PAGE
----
I would spend my morning doing a bit of reading, listening to a few Master Classes, and then think a bit about my painting for a half-hour to an hour. At noon or so I would go for a jog, eat some lunch with my working wife, and paint for a good part of the afternoon. Painting, when you are in the right space, is a timeless activity. A minute feels no weightier than an hour. Sometimes, I find my heart racing as an idea falls in place for dealing with some shape, or colour, or balance. Sometimes I tremble at the fear that I am going to wreck something that feels right as I move the painting forward. Painting, like running, are really spiritual experiences for me. I feel God powerfully in them, and they do not need to be successful to be successful.

I spent my evenings watching a movie, or another Masterclass, or reading some theology. I would end my evening with some yoga and a glass of red wine. I found good bits of silence in the course of my week, which makes me think that some of it was poetic, à la Collins. Luther famously said that the Holy Spirit is the best poet of all and so I suspect that divine fingerprints can be found here and there in this week of canvas and verse.

Eggs, Over and Out

On my way downstairs,
I grabbed an empty
egg carton –
ripe for recycle –
recalling that
my daughter started
spring plants in one filled
with twelve fistfuls of soil:
a dozen ova of expectation;
a dozen disciples of revivification;
a dozen loci of resurrection.

My egg carton remains empty.
But still, I find the vacated spaces generative.

Notice What You Feel

When I was younger, I used to think it important to be strong. Now I know it is wiser to be flexible and balanced.

This applies to many levels – intellectual, spiritual, physical, etc. – but I am increasingly convinced that intellectual and spiritual insights have to be grounded in physical practices. I have always been physically active and have written in other posts about the ways in which running has been spiritually and intellectually enriching. But over the last few years I have been spending more and more time trying to keep limbs and such malleable and have mused often about trying yoga.

I decided that this recent lock-in was a good time to give it a go, and so I asked my daughters, who are my doctors in many ways, for advice and they suggested “Yoga with Adriene.” Adriene Mishler recently completed a 30-day program called “Home” and so I began watching her January 2020 series on YouTube some days ago. I just finished day 22 with the theme of “Stir.”

On day 22 Adriene made a comment that gave me pause. She said “You should not be in pain, but we do want to be in a place where we can observe sensation.” I am a beginner, but what is slowly coming to clarity for me is the goal of getting your body into a place where some new awareness of what you physically feel is evident. She often says “scan your body,” or “pay attention to what your body is saying to you,” or “notice what you feel” or like. When I was younger, I played football, where strength was king, and no-one invited us to “notice what you feel.” Numbness rather than awareness seemed to be the goal. I recall, for instance, a drill where we would jog on the spot and at the blow of a whistle fall jarringly to ground: no pain, no gain. Perhaps things have changed. I hope so.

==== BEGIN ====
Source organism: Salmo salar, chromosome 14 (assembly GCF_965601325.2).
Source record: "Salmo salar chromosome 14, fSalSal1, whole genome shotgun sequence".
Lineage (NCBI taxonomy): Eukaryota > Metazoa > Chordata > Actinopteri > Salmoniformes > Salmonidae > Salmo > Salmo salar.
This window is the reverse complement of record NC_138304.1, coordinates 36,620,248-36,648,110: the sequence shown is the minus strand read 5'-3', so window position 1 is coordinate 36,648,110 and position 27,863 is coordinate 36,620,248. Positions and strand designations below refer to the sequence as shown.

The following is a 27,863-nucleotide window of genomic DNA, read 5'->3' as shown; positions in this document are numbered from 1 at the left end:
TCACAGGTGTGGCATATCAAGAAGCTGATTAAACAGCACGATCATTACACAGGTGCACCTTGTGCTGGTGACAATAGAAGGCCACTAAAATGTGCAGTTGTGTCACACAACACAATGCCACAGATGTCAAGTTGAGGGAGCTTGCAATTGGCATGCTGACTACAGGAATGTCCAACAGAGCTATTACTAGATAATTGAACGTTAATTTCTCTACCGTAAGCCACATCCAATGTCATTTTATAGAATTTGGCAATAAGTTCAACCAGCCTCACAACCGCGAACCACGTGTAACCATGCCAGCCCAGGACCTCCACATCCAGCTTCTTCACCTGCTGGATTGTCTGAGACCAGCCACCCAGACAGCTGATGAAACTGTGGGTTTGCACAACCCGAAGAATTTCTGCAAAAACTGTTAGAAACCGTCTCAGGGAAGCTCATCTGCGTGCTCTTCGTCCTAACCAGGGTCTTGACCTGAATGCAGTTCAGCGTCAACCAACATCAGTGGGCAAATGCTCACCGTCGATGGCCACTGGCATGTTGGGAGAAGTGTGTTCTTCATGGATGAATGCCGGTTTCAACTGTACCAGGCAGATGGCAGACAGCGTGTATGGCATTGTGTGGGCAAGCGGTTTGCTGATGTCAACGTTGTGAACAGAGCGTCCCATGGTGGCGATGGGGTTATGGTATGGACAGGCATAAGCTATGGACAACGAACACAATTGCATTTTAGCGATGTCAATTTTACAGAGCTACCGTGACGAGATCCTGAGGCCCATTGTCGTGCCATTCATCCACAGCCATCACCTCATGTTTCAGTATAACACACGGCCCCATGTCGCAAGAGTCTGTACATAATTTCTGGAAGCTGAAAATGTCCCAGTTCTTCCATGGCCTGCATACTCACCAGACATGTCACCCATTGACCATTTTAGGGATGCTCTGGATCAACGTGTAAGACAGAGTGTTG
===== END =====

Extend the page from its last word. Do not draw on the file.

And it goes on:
In yoga we are invited over and over again to observe breath, body, and the beat of the heart. Balance and malleability are the collateral benefits of a practice that is about getting to know the body and so the self. There is a spiritual tradition associated with yoga, and the practice of yoga in North America has sometimes been criticized for underplaying this. I do not really know enough at this point to weigh in on the critique, but I know that the attention to the breath in my daily time with Adriene has caused me to think deeply on the breath of God: the Holy Spirit.

Next month I will be teaching an intensive course remotely called Spirit and Community. The theme of body should loom large when Christians think about community (often called the body of Christ) and the Breath that animates it. If the bible sees the body as a fit cypher for the spiritual community of Christ, then we need to take a careful look at how we apprehend the body. Although much still needs to be decided in how the course will proceed, one thing is clear to me. A healthy body is balanced and flexible. This is true for physical bodies and for communal bodies. How could it be any different for communal bodies that are Spirited?

Ocean of Easter

No poetry I write can quite
do You justice, since these
fractured, fumbling words are
but drippings of my soul from
heart to hand to page.

You speak and I fly;
You turn away and I fall.
I am between sky and sea as
You suckle me with Your
seeing me now,
not now, now.

But always You arrest me,
attesting to Your quest to
raise me, amazing me
as I envisage Your angels
sliding across my heart; and
Your graces probing me.
I am at sea In You:
Ocean of Easter.

Home is Where the Questions Are

Home is where the questions are:

My hearth now a why
My door a where
My window a who
My pen a how
My clock a when

And presently my oven is baking a future.

At our table we eat hope
but every now and then
I fail to attend to the time
and a bit of despair
is scorched in our
daily bread.

My pantry asks me about
my neglect, or sanity perhaps,
with no deluge of toilet paper, or
yeast, or pasta, or beans.
Gape-mouthed, I failed
to seize the day, or
the flour.

Home is where the questions are:

Why do we count angels on the head of pin while people die?
Why do we cast stones at those who think, who act differently?
Why don’t we break out in song, in dance, in verse at the fact that

home is where the questions are;

and questions are where the Answer is.